The player that head coach Tony DiCicco says "epitomized" the U.S. women's team bade her teammates farewell on April 24.
Carin (Jennings) Gabarra, 33, who hadn't played for the U.S. since the gold-medal game of the 1996 Olympic tournament, was honored by U.S. Soccer in a halftime ceremony at Cal State Fullerton, where the U.S. beat Argentina, 8-1.
With her teammates gathered on the field, and 9-month-old son Tyler Marshall cradled in her arms, Gabarra was presented with a Waterford crystal vase by U.S. Soccer executive vice-president Larry Monaco.
Gabarra, head women's soccer coach at the U.S. Naval Academy since 1993, is retiring to devote more time to her coaching duties and her family. She is married to former U.S. international Jim Gabarra.
She leaves with 117 caps, 53 international goals, a winners' medal from the 1991 women's world championship, an Olympic gold medal, and more memories than she can count.
"I'll never forget the gold-medal game in front of 76,000 people, that has to be the highlight," says Gabarra. "And winning the first world championship in China, that was wonderful."
She earned her first cap in 1987, several months after a unique tryout staged when her U.C. Santa Barbara team (for which she scored an NCAA record 102 goals) faced North Carolina in the playoffs. At that time, Tar Heel head coach Anson Dorrance was the U.S. women's coach.
"I told Carin this was her tryout for the national team," recalled Dorrance. "I wanted to see how she handled it. And she shredded us.
"Even though we won the game easily, we couldn't stop her."
For most of her U.S. career, it seemed no defense could stop her whirling, slashing dribbles. Her pigeon-toed stride prompted nicknames of "Gumby" and "Crazy Legs", and also gave her an uncanny ability to control the ball while changing direction.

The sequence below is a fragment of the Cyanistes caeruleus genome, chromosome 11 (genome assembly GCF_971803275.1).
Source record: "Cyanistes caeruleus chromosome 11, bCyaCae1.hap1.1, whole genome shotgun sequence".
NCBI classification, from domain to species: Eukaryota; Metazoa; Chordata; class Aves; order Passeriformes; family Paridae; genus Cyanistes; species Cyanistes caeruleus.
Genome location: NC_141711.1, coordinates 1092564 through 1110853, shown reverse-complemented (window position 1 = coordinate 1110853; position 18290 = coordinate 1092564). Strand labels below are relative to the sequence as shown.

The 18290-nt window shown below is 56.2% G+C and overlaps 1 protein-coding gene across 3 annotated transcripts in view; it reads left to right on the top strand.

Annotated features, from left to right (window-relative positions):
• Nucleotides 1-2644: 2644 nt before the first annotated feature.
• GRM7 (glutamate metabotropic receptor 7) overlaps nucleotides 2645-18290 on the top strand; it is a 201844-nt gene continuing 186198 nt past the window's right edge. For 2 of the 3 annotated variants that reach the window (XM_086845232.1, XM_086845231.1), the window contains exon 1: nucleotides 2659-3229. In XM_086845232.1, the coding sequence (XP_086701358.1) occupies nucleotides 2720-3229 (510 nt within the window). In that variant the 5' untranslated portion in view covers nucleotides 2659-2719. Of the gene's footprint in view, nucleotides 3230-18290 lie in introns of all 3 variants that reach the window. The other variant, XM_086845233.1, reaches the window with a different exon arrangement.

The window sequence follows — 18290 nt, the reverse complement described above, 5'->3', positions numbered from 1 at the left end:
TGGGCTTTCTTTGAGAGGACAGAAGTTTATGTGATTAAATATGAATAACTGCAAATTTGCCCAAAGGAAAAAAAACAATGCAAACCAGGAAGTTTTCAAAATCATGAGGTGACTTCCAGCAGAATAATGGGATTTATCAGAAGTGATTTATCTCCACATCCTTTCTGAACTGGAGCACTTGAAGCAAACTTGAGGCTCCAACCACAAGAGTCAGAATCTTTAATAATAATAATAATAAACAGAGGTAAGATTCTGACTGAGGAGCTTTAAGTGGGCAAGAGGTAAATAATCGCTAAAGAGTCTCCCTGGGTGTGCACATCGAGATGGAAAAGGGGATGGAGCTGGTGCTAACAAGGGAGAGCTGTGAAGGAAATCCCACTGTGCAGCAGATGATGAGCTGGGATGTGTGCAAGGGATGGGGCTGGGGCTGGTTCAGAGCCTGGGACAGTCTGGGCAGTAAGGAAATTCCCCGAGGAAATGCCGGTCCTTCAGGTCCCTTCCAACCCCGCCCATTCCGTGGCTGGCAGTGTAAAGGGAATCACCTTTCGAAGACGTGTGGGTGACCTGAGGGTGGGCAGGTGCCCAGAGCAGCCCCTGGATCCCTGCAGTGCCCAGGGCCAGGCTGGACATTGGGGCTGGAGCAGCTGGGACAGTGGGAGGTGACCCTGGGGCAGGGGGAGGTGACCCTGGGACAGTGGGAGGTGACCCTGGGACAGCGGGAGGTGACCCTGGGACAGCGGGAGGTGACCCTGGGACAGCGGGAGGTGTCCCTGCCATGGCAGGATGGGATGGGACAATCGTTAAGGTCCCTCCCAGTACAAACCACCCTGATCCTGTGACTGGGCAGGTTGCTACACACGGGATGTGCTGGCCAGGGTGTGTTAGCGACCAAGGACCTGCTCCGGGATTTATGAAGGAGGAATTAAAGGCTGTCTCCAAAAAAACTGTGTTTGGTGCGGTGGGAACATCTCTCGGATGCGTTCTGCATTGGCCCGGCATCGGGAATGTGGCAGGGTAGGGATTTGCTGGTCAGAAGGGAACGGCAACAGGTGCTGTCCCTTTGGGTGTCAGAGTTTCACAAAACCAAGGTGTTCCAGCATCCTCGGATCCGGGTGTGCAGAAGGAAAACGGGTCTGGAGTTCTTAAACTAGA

"With Carin, you know exactly what she's going to do, but you still can't get the ball from her," says defender Carla Overbeck, who has also started a family but wants to play at least two more years. "She's so crafty and so quick."
Gabarra scored six goals, including three in a 5-2 semifinal win over Germany, while winning the MVP award of the '91 world championship in China. In the opening game against Sweden, Kristine Lilly suffered a hip pointer and had to leave the game.
"Before every game, Anson would challenge us, asking us which of us was going to make the difference," says Gabarra. "I always wanted to be that player."
Says DiCicco, "She picked up her game, scored a goal late in the first half and another in the second half. She really got us going.
"When I first came to this team, I was amazed at what she could do with the ball. She epitomized the creativity and entertainment that his team became, and now you see Mia [Hamm] doing those kinds of things."
"She set the standard for us in those early days," says midfielder Julie Foudy. "She's an amazing force, and an amazing influence on me as well as the team because of the incredible things she could do on the field."
"I'm really sad," says Overbeck. "She's a great person, a great player, and a good mom. I understand what she's doing, because it's hard with a family, but we're definitely going to miss her."
Gabarra joined her U.S. teammates April 5 to play in a charity match in Milwaukee. The game raised more than $50,000 for the Garrett Hamm Endowment Fund. Hamm's brother Garrett died last year from a rare blood disorder.
Says Gabarra, "I'll miss playing with these players a lot, but I'll keep playing. This team has been like a family to me. I've been to a lot of weddings, and we've been together so long and been so many places.
"I'll miss that more than anything."
By Soccer America Senior Editor Ridge Mahoney
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